Changing the Game: A Review Part I

Changing the Game: A Review Part I

WORDS BY Phoenix Montoya @phoenix_montoya
Art for EL CHAMP by Galen Tipton @genderlessgenderfulgirl

It was difficult to contain my emotions as I watched this riveting documentary about transgender teens trying to navigate the world of high school sports and beyond. Being transgender myself, it hit really close to home. The film-makers did an excellent job of bringing the viewer in and making them feel close to the three main characters, Mack, Sarah, and Andraya. The cinematography captured the raw emotion of the families very well, which induced empathy and sympathy from the viewer.

Training for professional sports is difficult on its own, often consuming athletes’ lives both on and off season. But training for a professional sport while also undergoing medical transition is mind-blowing. Which is why it was angering to see the parents of cisgender kids acting like the transgender teens were trying to gain some type of advantage. They have absolutely no idea how difficult it is to come to terms with being transgender. To top that with all the training and hard work it takes to be an athlete is amazing. I give major kudos to Mack, Sarah and Andraya for persevering despite all the resistance.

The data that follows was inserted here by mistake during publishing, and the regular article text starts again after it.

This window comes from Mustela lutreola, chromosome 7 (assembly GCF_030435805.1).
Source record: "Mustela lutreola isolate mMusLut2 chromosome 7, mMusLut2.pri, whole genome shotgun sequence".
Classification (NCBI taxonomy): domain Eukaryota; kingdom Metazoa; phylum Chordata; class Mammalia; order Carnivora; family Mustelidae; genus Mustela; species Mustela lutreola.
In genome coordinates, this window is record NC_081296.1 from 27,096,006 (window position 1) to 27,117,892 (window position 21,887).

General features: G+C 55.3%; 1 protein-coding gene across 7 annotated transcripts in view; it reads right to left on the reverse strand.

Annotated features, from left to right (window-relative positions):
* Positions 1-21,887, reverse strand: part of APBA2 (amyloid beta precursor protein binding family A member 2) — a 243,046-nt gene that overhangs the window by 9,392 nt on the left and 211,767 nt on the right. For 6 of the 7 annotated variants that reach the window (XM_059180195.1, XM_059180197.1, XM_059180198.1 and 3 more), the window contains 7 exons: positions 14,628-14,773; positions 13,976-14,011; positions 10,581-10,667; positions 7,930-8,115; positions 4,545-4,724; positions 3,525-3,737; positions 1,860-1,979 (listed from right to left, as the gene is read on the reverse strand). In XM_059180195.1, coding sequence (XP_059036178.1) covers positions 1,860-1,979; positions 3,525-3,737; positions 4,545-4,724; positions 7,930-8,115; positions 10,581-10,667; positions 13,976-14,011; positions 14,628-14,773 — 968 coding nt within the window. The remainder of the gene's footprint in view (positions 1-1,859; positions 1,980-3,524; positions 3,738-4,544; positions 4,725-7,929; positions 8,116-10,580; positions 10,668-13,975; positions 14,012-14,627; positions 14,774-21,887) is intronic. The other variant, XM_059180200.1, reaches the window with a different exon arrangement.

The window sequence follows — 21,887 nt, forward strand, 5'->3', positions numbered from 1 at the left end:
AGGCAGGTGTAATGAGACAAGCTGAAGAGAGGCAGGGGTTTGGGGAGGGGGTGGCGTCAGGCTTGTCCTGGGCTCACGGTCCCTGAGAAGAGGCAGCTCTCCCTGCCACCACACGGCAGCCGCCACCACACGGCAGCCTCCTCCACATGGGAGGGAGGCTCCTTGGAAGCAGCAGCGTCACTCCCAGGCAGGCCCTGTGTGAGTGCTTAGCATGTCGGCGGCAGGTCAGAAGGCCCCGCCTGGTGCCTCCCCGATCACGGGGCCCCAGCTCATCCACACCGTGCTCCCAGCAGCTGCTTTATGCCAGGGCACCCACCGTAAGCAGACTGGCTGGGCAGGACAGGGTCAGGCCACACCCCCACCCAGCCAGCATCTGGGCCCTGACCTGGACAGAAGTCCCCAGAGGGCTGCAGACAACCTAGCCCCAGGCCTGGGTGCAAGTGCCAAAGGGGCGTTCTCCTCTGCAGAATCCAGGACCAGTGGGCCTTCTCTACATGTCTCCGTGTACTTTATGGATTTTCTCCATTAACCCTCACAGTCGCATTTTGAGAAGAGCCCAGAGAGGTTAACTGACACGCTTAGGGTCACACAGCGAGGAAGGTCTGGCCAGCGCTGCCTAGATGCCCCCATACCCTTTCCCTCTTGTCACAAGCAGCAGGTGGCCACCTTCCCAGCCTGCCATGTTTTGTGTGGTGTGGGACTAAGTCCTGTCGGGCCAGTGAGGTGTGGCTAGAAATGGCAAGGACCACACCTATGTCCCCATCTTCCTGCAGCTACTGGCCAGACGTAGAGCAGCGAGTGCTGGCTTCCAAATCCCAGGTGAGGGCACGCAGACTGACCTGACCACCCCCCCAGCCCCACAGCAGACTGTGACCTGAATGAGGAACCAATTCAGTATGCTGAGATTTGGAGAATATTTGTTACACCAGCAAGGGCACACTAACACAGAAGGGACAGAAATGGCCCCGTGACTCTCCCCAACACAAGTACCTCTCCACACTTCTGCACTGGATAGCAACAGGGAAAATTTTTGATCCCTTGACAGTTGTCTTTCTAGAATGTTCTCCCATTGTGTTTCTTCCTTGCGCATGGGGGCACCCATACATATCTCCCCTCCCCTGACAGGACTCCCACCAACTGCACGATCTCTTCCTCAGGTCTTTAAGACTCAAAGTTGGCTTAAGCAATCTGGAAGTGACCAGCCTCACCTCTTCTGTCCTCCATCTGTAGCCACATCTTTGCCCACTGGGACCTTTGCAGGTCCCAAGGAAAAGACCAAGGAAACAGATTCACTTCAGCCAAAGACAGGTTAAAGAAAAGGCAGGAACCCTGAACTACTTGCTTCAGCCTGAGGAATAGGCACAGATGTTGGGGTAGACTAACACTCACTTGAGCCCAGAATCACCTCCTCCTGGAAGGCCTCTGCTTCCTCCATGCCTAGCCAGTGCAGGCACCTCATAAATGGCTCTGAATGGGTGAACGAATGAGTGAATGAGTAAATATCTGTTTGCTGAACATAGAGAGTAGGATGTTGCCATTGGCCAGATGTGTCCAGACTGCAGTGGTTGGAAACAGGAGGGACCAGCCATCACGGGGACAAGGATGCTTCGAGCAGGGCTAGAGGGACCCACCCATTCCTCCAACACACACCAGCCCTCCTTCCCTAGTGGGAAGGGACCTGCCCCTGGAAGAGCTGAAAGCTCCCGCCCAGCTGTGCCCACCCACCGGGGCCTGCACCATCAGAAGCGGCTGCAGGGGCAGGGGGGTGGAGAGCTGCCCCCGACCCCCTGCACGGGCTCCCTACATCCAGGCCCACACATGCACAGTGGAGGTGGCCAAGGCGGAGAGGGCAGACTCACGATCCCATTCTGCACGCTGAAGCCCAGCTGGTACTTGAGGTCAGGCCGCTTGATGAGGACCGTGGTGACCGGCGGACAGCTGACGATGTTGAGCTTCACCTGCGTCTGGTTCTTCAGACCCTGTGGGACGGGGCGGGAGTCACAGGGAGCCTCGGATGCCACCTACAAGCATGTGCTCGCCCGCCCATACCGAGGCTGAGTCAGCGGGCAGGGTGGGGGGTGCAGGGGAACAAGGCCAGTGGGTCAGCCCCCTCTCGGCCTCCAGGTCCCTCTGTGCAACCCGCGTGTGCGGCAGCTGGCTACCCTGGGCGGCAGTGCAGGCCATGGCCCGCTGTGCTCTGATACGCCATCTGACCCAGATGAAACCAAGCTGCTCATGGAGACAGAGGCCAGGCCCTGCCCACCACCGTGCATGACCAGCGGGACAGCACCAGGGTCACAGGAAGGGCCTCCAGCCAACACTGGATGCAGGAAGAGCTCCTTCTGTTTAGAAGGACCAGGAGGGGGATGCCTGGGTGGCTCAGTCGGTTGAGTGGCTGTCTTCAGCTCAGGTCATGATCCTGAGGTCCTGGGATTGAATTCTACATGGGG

“Tears welled in my eyes as I felt for Mack having to listen to the ignorance constantly berating him on the TV and radio.” 

Regardless of how difficult the physical/biological aspect of transitioning can be, it can also take a toll on someone mentally. Tears welled in my eyes as I felt for Mack having to listen to the ignorance constantly berating him on the TV and radio. It makes me happy to know that his grandparents are so supportive of him. Being native Texans, and very religious, they are shining examples of how people can learn to be accepting. Yes, being transgender is hard to understand, and may conflict with some religious beliefs. But they put in the effort, they educated themselves, and they learned that their views and Mack’s identity could coexist. If more parents could be like them, maybe more transgender teens would make it to adulthood.

 

“… it was angering to see the parents of cisgender kids acting like the transgender teens were trying to gain some type of advantage.” 

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